Clark Calvin Griffith
|Birthplace:||Vernon County, Missouri, United States|
|Death:||Died in Washington, District of Columbia, District of Columbia, United States|
|Occupation:||Baseball pitcher, manager and team owner.|
|Managed by:||Private User|
Historical records matching Clark Calvin Griffith
About Clark Calvin Griffith
Clark Calvin Griffith (November 20, 1869 – October 27, 1955), nicknamed "the Old Fox", was a Major League Baseball pitcher, manager and team owner.
Clark Griffith was inducted into the Baseball Hall of Fame in 1946.
Griffith entered the American Association in 1891, pitching 226 ⅓ innings and winning 14 games for the St. Louis Browns and Boston Reds. He began the following season with the Chicago Colts, and in 1894 began a string of six consecutive seasons with 20 or more victories, compiling a 21–14 record and 4.92 ERA. Griffith lowered his ERA over the following years to a low of 1.88 in 1898, the lowest mark in the league.
As a pitcher, Griffith was known for doctoring the ball; he frequently threw spitballs, cut balls and scuff balls. He also claimed to have invented the screwball.
When Ban Johnson, a longtime friend, announced plans to form the American League, Griffith was one of the ringleaders in getting National League players to jump ship. Using the cover of his post as vice president of the League Protective Players' Association (a nascent players' union), Griffith persuaded 39 players to sign on with the new league for the 1901 season. Griffith himself signed on with the Chicago White Stockings as player-manager. He won 20 games for the final time in his career and led the White Stockings to the first AL pennant with an 83–53 record.
At Johnson's suggestion, Griffith left Chicago in 1903 to take over as manager of the New York Highlanders. The Highlanders had just moved from Baltimore, and Johnson knew that for the league to be successful, it needed a strong franchise in the nation's biggest city. After a falling-out with the Highlanders' ownership, Griffith returned to the National League as manager of the Cincinnati Reds in 1909. In 1912, again at Johnson's suggestion, he returned to the American League as manager of the Washington Senators. At the time, the franchise had little going for it other than star pitcher Walter Johnson. In the American League's first 12 years, the Senators had never had a winning record or finished higher than sixth. Griffith engineered one of the biggest turnarounds in major league history, leading the Senators to second place. In nine years, his Washington teams only twice finished below fifth in the eight-team league.
During his managing tenure, Griffith had a tradition of treating the fans to a farce game as the final game of the season. This tradition is a factor in the inflation of Walter Johnson's minuscule ERA (from 1.09 to 1.14) in 1913.
For all practical purposes, Griffith retired as a player in 1907, though he made brief appearances on the mound for the Reds (1909) and Senators (1912, 1913 and 1914).
When Griffith took over as manager of the Senators, he also bought a 10 percent interest in the team. In 1919, Griffith joined forces with Philadelphia grain broker William Richardson to buy controlling interest in the Senators. Griffith boosted his share to 19 percent, while Richardson bought a 40 percent interest. Richardson reached an agreement with Griffith that allowed Griffith to speak for both of their interests. This all but assured his election as team president that November. At the same time, the Senators' home park, National Park, was renamed Griffith Stadium. Griffith stepped down as manager after the 1920 season to devote all his energy to the front office.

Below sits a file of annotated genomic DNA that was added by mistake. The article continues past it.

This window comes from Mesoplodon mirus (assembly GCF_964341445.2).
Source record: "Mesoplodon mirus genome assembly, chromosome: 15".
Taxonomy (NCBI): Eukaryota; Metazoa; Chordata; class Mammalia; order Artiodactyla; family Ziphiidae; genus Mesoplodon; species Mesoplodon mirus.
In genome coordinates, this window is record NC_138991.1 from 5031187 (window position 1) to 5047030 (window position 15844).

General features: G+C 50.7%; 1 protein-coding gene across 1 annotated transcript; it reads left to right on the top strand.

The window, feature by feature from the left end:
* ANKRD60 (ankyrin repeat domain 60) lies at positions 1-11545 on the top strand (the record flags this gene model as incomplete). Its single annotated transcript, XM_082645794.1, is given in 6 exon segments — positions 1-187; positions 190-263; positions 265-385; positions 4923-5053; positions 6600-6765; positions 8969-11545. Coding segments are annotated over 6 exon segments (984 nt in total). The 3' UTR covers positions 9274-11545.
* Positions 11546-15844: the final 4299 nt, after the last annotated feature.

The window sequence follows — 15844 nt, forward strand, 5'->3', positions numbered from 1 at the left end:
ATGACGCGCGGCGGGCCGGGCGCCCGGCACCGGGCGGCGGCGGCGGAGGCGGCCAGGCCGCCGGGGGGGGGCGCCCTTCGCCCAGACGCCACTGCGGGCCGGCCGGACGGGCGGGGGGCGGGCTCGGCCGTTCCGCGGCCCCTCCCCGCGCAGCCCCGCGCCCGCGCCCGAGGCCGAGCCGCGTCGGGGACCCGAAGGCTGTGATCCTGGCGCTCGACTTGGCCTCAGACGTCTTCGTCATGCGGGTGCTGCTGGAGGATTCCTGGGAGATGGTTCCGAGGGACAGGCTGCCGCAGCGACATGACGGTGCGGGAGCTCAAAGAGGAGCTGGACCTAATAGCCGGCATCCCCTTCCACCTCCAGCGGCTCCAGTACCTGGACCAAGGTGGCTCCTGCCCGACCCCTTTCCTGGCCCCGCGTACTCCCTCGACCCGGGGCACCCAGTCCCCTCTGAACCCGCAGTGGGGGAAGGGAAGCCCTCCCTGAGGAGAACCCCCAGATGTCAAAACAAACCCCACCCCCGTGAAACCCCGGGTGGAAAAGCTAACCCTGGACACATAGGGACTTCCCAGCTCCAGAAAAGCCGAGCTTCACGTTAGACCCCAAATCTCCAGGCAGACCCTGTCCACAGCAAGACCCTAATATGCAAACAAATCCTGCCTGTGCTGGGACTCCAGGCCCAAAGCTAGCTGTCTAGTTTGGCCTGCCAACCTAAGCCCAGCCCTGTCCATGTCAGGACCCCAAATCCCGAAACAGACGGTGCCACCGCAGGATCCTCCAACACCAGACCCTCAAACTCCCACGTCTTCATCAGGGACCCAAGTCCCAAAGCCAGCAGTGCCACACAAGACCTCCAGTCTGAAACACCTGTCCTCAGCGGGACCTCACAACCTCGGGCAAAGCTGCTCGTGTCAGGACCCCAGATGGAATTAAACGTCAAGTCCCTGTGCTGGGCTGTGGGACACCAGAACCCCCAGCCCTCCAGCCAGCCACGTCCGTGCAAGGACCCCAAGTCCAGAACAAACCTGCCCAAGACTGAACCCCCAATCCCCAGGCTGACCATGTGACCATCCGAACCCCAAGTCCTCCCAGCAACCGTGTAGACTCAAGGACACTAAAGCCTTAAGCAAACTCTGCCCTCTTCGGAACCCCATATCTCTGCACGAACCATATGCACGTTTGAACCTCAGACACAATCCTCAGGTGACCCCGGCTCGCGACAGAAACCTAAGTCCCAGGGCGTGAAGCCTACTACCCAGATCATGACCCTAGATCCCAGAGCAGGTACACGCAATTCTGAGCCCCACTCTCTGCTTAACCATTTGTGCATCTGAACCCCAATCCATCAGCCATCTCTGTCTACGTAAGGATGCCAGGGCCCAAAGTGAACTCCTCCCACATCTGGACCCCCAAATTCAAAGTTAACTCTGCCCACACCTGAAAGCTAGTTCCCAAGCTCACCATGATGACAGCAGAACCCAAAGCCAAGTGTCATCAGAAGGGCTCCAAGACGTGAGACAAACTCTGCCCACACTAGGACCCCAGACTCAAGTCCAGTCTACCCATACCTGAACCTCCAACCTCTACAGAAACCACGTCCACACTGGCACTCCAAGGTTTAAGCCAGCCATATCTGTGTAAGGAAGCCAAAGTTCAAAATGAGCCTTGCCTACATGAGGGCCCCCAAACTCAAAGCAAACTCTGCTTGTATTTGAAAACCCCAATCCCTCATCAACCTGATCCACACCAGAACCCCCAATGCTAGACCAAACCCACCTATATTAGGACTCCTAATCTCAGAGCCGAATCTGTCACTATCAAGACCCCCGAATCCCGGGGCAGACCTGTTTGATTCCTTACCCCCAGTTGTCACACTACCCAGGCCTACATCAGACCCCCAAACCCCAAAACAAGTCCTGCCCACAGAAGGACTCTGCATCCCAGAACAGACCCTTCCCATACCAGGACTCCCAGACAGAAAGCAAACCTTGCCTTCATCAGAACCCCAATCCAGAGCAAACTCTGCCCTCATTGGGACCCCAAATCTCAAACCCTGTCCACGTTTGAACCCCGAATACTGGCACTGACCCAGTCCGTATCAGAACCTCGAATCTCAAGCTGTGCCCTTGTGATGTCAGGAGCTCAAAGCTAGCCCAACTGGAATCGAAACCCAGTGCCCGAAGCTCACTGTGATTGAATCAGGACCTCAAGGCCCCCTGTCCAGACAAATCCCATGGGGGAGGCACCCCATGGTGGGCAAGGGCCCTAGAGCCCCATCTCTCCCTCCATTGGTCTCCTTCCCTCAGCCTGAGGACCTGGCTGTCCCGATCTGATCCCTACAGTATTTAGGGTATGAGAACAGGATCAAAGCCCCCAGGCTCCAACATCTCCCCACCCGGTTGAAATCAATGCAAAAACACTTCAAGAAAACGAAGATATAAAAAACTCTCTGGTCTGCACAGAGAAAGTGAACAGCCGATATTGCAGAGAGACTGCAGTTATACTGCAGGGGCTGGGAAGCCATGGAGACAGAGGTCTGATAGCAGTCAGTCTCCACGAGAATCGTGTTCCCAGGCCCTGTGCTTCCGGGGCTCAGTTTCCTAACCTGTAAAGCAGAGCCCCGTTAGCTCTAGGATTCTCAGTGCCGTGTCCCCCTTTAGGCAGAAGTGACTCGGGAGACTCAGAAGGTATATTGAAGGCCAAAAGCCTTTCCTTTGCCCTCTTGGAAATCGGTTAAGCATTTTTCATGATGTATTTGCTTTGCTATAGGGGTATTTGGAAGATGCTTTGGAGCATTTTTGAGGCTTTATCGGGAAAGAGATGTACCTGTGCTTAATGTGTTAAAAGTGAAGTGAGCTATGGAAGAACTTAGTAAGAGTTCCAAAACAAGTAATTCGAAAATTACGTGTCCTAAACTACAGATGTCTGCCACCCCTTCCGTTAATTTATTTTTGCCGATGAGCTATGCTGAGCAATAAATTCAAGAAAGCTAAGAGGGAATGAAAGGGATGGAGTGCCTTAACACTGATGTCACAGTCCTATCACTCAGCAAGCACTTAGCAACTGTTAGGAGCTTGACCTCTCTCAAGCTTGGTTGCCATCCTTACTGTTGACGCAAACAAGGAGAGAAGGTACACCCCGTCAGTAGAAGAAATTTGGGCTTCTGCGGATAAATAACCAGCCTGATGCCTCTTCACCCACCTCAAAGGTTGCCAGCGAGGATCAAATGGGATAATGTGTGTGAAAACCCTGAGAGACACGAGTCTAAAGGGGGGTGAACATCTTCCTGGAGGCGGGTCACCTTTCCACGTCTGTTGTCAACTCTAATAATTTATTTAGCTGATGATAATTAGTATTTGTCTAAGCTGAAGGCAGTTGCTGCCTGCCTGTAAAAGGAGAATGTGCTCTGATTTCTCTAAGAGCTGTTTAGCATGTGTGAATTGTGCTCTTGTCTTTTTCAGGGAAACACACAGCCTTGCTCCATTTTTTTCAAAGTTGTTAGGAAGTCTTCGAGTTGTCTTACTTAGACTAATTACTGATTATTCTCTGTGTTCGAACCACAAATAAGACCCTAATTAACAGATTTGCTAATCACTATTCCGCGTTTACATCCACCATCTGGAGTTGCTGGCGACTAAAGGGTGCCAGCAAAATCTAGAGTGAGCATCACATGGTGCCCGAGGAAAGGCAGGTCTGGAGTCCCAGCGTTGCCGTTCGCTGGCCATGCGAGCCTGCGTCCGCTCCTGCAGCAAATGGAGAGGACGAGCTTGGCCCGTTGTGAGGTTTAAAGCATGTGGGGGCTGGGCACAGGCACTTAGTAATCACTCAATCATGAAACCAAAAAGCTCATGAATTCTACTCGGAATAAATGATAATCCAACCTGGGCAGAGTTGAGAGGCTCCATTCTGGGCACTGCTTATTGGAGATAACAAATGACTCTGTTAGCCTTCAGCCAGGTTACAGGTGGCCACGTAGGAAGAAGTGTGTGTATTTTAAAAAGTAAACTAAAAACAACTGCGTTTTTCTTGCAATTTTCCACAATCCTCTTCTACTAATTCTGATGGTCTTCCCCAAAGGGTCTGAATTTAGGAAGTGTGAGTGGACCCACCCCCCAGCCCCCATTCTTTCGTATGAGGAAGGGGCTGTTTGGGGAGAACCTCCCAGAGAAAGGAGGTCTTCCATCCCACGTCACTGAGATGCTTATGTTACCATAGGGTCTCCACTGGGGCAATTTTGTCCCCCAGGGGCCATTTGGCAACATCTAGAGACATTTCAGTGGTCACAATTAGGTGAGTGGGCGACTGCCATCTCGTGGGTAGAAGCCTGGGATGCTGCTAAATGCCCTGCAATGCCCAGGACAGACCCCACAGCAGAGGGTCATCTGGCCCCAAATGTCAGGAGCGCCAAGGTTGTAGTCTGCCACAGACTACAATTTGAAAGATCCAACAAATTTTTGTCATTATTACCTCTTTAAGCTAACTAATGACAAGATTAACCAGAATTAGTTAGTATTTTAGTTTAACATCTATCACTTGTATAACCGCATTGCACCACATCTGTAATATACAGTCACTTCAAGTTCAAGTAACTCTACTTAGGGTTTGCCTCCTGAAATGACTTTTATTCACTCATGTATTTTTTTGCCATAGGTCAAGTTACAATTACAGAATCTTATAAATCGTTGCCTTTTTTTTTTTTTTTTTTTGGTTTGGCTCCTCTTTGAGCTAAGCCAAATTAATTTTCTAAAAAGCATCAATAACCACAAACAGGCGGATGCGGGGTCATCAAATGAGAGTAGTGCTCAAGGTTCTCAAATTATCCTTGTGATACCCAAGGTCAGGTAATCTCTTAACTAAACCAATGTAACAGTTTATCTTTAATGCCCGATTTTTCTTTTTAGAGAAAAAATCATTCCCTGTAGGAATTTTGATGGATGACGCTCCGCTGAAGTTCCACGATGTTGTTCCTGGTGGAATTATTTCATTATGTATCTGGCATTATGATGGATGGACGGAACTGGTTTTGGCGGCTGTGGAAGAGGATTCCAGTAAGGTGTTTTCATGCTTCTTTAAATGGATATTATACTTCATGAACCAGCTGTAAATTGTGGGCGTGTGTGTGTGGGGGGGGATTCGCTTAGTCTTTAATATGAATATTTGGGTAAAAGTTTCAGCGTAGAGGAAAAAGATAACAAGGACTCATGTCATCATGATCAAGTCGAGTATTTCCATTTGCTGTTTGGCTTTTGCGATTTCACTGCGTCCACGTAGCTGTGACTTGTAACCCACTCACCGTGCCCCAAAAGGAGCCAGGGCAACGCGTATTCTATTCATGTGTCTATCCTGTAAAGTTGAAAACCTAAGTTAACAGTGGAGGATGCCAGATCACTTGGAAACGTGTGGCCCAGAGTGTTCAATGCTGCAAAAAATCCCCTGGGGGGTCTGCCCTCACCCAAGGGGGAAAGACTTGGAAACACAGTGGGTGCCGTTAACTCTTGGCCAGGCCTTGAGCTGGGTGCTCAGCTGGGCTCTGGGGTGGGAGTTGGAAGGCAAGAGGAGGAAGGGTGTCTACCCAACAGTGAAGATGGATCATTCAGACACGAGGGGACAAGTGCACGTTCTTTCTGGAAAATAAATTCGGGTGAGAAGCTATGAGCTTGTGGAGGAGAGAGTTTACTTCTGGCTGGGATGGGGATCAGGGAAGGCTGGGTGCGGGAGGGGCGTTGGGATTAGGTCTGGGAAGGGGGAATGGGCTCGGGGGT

Griffith was known for running the Senators on a shoestring. This was almost out of necessity; even with Richardson's assistance, he was forced to mortgage his Montana ranch to raise the money he needed to buy control of the team. Unlike most other owners, he had no income other than the Senators and Griffith Stadium. However, the Washington Redskins and other tenants enabled him to turn a profit for 21 years in a row.
He was, however, known for his faith in young players. He twice entrusted 27-year-old players to manage his teams—Bucky Harris in 1924 and Joe Cronin in 1933. Griffith's wagers appeared to pay off, as the Senators won the pennant in both years under their new youthful managers. In Harris' case, they won the 1924 World Series.
In 1949, after a string of mostly humdrum seasons, Griffith almost lost control of the team when the Richardson estate sold its stake. Griffith was reelected team president, but it was understood that unless the team improved, the next vote would go against him. Griffith proceeded to buy up stock from minority owners until he owned 52 percent of the club.
One of Griffith's most trusted friends and respected scouts was Joe Engel, whom he placed in charge of the Chattanooga Lookouts at Engel Stadium. Engel was the first to scout Joe Cronin for the club and said, "I knew I was watching a great player. I bought Cronin at a time he was hitting .221. When I told Clark Griffith what I had done, he screamed, "You paid $7,500 for that bum? Well, you didn't buy him for me. You bought him for yourself. He's not my ballplayer - he's yours. You keep him and don't either you or Cronin show up at the ballpark." As mentioned above, Cronin eventually became player-manager of the Senators, and even married Griffith's niece.
He finished his managerial career with a 1491–1367 record. His 1491 wins ranked 19th all-time as of 2005.
Griffith died in 1955 at the age of 85. Ownership of the club passed into the hands of his adopted son, Calvin Griffith, who led the charge to have the club moved to Minnesota and become the Twins.